Beginnings of Photography
Modern Photography began in the 19th century with Thomas Wedgwood and Humphry Davy’s production of photograms in 1800. In 1826 or 1827, Nicephore Niepce first fixed a crude image captured with a camera. Niepce’s assistant Louis Daguerre developed the daguerreotype process, the first public and commercially feasible method of photography. The daguerreotype process was first introduced to the world in 1839, which is considered to be the start of practical photography. From the 1850s, the collodion process combined the daguerreotype with its glass-based photographic plates. It was used for many decades. Roll films popularized casual and amateur photography. Color photos were introduced in the mid-20th century, leading to the emergence of digital photography and the revolution of smartphone cameras in the 21st century.
The first photographs, especially of people, in black and white thus emerged in the second half of the 19th century. Many of these people went on to become historical figures during their lifetime and their photos were sometimes taken when they weren’t celebrities or important people. Here’s a list of photos of seven such Americans.
President John Quincy Adams
President John Quincy Adams (1767-1848) was the sixth president of the US. Adams was the first president not to have been a founding father of the US. He also was the first son of a president (John Adams) to be elected president and the first to marry a woman born outside the United States. Historians agree that Adams was an average president and that he was far-sighted but underrated as he had an ambitious agenda but could not get it passed by Congress.
Though Adams was not the first sitting president to have his photo taken, he is the earliest president to be photographed. This daguerreotype was taken by a German-born artist Philip Haas at Adams’s Massachusetts home in 1843, long after Adams had left office in 1829, and five years before his death in 1848. However, not much is known about the circumstances of the photo.
President Andrew Jackson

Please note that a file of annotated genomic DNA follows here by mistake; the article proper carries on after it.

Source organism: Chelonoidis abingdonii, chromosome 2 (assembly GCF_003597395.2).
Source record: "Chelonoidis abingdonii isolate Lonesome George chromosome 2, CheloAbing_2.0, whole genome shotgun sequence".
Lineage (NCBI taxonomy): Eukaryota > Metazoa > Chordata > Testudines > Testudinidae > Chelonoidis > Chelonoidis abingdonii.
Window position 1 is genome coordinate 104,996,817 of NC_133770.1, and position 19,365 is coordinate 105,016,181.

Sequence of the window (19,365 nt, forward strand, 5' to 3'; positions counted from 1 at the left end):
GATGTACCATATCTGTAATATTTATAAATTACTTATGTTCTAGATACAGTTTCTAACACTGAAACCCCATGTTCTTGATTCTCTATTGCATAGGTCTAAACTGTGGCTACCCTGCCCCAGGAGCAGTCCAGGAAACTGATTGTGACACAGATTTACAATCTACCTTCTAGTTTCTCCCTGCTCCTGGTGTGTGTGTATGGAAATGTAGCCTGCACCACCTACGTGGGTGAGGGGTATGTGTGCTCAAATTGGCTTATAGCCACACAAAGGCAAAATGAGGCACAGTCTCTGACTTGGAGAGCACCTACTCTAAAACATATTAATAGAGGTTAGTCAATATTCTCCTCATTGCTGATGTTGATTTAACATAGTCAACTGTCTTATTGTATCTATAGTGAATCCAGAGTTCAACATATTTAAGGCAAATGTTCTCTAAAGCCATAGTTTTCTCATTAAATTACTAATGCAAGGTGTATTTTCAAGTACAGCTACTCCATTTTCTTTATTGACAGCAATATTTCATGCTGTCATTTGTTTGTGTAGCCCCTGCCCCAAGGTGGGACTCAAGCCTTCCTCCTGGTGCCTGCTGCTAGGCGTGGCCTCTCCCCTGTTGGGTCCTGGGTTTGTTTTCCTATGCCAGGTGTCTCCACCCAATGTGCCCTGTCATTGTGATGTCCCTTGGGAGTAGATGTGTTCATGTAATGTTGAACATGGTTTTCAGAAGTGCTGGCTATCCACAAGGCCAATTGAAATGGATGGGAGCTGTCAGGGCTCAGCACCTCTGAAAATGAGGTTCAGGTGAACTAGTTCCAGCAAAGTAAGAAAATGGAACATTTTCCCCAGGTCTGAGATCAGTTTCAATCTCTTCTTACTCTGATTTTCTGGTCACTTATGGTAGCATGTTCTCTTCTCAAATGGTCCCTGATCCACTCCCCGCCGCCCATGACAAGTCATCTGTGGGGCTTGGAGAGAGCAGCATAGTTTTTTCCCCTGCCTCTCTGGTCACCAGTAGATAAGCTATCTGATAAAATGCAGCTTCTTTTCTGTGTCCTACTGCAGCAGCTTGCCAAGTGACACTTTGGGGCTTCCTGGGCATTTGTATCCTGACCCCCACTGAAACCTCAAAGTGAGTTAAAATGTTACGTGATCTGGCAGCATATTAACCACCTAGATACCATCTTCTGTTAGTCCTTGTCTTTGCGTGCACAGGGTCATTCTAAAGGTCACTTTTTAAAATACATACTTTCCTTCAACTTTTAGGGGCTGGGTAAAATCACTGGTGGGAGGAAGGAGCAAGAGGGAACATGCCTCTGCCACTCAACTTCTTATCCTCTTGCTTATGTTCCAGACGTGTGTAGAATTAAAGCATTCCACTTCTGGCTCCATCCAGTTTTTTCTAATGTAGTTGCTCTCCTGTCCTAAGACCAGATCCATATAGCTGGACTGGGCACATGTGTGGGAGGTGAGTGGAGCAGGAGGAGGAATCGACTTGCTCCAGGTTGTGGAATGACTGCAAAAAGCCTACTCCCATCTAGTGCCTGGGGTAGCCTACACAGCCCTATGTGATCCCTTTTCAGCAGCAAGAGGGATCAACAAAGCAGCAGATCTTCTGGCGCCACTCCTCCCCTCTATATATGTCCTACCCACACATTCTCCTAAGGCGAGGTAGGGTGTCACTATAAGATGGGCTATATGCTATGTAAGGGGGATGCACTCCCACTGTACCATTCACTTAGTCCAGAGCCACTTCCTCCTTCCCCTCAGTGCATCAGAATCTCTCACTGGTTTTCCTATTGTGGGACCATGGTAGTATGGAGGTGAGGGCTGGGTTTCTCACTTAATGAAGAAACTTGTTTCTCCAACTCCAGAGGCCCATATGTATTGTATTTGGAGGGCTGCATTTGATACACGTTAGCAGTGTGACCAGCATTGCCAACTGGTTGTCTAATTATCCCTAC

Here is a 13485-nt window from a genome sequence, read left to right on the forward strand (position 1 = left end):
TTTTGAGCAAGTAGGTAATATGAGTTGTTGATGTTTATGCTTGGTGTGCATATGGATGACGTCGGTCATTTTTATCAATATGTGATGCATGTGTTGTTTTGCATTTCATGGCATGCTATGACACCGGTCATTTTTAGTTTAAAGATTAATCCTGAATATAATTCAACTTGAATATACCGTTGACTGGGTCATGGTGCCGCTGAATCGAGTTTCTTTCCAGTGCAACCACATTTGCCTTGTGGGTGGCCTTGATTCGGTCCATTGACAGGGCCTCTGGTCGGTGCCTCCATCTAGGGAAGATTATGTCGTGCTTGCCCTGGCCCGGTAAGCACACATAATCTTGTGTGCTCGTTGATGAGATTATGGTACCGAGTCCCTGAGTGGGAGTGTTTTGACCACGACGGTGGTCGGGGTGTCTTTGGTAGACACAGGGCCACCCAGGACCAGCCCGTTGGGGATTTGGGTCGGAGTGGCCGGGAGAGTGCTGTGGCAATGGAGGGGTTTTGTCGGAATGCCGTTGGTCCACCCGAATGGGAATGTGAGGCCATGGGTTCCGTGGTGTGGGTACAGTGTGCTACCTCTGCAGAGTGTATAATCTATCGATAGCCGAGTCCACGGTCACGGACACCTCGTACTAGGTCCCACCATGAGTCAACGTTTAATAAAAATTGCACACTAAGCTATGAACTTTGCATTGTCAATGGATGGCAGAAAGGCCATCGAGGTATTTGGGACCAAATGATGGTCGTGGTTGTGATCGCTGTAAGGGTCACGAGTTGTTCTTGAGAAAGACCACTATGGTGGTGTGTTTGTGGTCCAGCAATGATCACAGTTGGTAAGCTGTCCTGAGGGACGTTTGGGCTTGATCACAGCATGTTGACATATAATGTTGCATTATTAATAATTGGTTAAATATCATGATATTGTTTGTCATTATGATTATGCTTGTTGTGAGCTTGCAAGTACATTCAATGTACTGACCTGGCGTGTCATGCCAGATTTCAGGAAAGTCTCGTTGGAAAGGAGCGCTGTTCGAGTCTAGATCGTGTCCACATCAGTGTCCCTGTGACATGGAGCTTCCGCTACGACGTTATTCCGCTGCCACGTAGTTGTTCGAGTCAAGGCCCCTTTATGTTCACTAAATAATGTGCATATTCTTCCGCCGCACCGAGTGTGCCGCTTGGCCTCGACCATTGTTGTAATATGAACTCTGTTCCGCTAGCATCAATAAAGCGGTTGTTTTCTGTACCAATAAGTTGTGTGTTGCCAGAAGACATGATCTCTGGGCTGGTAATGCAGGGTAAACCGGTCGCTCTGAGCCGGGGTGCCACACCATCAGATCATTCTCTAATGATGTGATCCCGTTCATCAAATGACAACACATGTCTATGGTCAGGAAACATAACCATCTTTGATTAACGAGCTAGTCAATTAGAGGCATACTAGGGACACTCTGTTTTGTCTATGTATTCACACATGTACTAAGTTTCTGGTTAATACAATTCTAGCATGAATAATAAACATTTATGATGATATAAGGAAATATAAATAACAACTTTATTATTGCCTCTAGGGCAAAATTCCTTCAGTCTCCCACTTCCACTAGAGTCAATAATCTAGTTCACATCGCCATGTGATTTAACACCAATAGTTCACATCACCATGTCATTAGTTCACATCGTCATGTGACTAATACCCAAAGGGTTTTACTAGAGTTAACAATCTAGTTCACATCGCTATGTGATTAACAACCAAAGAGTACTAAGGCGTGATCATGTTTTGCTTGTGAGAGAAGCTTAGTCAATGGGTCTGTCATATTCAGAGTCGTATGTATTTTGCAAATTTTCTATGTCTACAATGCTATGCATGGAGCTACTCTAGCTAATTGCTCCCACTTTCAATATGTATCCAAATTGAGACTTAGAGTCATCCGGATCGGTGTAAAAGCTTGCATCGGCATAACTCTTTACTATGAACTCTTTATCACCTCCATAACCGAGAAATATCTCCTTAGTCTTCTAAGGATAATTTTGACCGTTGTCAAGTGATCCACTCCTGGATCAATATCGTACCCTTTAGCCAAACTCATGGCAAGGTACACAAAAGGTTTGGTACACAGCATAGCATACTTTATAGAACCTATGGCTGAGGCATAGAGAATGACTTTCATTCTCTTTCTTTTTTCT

President Andrew Jackson (1767-1845) was born in a poor family but grew into a successful lawyer, war hero, and finally President of the United States. While he styled himself as a populist, his critics accused him of being a dictator. His treatment of the Native Americans was appalling. He overlooked the seizure of Cherokee land by Georgia which led to the ‘Trail of Tears’, during which thousands of Cherokees died.
This daguerreotype is thought to have been taken by Edward Anthony between 1844 and 1845 and produced by Mathew Brady’s studio. This image is covered with scratches and is believed to be one of the few known photos of President Jackson. It was photographed the year before his death.
President Abraham Lincoln
Abraham Lincoln (1809-1865) is among the most celebrated figures in American history. Born into humble beginnings, he educated himself to be a lawyer, entered local and state politics, and served as an Illinois state legislator and US Congressman. He became the President of the US in 1860. Lincoln led the nation during the American Civil War on the issue of slavery, defeated the rebelling states, and ended the practice of slavery by 1865.
According to the US Library of Congress, the above daguerreotype is the earliest-known photograph of Abraham Lincoln, taken when he was aged 37 in 1846 and was a frontier lawyer in the city of Springfield, Illinois. He had also been elected to the US Congress from Illinois. It is believed that Nicholas H. Shepherd took the photo according to the recollections of Gibson W. Harris, who was a law student in Lincoln’s office from 1845 to 1847. Robert Lincoln, the son of Abraham Lincoln, believed the photo was done either in St. Louis or Washington during his father’s time in the Congress. The photo was believed to be taken around the time he first met Joshua Reed Giddings.